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Partition of India leads to Rootlessness and Alienation in Siddhartha Deb’s “The Point of Return”                     

Puspanjali Dolay

Assistant Professor

Rengam Subansiri College

Lakhimpur, Assam, India.

Email: puspanjalidoley16@gmail.com

         

 

Abstract

Partition of India 1947 gave rise to migration and emigration of millions from India to Pakistan and vice versa. As a result people became rootless and were alienated from the mainstream society. They were viewed as outsiders in the newly settled land. Riots on the basis of religion broke out in India and in West and East Pakistan (now Bangladesh). Hundreds and Thousands were massacred. This epoch-making event which Lord Mountbatten described as “one of the greatest administrative operations in history” induced the creative minds of India to portray through literary and cinematic depictions. Khushwant Singh’s Train to Pakistan, Bapsi Sidhwa’s Ice-Candy Man, Amrita Pritam’s Pinjar, Salman Rushdie’s Midnight’s Children, Attia Hosain’s Sunlight on a broken Column and Rohinton Mistry’s A Fine Balance are all novels based on Partition. Many of these novels were adapted into films like Train to Pakistan, Pinjar, Tamas, Silent Waters and others. This paper will focus on Siddhartha Deb’s The Point of Return set against the backdrop of partition. It will focus on the alienation and rootlessness of the major characters growing out of partition.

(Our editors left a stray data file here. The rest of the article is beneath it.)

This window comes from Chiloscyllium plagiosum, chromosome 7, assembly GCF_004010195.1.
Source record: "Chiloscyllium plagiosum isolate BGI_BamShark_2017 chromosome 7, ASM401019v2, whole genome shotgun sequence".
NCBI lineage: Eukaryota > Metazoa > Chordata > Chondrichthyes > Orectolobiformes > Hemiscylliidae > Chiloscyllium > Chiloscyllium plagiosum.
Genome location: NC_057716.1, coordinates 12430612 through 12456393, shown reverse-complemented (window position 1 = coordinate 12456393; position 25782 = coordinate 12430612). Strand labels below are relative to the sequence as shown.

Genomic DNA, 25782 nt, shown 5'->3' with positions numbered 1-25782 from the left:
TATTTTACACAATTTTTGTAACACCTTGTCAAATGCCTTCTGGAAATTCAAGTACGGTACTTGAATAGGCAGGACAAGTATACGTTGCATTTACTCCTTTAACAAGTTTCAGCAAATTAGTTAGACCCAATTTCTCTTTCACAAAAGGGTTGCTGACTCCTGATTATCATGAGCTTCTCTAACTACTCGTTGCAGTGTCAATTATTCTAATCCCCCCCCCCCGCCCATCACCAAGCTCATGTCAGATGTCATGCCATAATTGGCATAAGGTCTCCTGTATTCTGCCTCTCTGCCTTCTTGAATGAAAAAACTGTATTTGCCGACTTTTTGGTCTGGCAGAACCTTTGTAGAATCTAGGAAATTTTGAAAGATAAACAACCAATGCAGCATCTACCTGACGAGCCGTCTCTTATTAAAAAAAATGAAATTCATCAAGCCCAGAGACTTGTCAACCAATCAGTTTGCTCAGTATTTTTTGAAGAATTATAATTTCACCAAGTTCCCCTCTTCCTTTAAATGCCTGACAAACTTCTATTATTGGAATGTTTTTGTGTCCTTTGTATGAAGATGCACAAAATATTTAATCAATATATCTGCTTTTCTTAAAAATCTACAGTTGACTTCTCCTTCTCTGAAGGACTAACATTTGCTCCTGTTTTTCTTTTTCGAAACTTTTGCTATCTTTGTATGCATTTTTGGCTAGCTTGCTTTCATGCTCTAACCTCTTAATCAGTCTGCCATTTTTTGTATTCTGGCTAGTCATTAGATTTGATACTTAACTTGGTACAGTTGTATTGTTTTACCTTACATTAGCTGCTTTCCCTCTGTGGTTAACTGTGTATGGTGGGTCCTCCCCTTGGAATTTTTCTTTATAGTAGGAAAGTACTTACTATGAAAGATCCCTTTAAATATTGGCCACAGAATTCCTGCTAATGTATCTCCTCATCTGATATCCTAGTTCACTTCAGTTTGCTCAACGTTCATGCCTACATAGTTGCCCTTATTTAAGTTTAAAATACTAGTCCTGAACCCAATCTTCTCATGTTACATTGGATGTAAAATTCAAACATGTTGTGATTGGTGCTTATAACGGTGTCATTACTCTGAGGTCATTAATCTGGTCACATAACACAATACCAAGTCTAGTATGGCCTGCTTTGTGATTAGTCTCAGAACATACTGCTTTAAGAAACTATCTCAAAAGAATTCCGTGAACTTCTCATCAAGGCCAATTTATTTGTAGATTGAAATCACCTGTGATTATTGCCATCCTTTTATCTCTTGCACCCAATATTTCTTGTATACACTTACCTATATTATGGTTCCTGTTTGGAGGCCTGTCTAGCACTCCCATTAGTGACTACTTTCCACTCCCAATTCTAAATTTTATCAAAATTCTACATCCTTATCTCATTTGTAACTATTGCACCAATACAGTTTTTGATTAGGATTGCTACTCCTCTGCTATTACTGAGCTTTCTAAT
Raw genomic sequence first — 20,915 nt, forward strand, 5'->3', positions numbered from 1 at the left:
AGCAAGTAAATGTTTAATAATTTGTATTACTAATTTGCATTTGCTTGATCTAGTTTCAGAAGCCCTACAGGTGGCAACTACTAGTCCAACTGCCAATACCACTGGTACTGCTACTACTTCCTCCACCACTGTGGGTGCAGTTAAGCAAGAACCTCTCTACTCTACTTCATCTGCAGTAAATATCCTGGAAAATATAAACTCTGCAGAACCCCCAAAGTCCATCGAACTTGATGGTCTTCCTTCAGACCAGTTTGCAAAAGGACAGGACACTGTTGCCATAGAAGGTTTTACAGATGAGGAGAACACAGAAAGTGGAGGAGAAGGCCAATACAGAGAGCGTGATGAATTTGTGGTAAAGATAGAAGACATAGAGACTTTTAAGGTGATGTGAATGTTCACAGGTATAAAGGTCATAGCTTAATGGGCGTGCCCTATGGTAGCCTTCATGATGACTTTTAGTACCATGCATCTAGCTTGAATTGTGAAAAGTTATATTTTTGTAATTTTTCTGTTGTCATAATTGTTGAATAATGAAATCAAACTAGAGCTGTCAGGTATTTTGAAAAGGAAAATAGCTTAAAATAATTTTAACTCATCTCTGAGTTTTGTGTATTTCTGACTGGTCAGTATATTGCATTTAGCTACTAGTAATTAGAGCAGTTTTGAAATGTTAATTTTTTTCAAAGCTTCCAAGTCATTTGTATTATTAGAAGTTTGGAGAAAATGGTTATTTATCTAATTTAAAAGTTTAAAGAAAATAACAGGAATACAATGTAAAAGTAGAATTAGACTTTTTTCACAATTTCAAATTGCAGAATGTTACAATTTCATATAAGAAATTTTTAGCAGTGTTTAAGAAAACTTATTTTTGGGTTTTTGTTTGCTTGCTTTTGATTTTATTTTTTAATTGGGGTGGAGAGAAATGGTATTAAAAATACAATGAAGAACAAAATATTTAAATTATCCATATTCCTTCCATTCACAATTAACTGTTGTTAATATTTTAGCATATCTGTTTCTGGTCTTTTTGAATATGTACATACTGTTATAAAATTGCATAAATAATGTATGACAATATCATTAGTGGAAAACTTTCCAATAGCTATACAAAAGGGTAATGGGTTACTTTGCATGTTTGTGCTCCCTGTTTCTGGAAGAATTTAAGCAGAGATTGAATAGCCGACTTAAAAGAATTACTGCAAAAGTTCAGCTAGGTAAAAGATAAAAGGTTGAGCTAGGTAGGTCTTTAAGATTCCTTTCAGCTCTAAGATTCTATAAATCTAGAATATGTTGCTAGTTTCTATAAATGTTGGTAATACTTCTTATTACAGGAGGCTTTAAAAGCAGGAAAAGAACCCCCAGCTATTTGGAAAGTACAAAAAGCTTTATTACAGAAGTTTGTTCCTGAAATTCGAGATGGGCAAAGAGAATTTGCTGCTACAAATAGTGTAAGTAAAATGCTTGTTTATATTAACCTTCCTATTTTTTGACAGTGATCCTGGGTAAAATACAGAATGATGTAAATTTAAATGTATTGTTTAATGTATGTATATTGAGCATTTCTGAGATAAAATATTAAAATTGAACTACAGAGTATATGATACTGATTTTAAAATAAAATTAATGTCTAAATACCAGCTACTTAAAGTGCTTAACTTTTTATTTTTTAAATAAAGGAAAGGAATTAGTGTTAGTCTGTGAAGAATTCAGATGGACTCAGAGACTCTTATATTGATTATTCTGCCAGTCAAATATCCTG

Keywords: Partition, Alienation, Rootlessness, Outsiders, Migration, Mainstream.

journal of english

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2017-11-06T10:42:21+00:00
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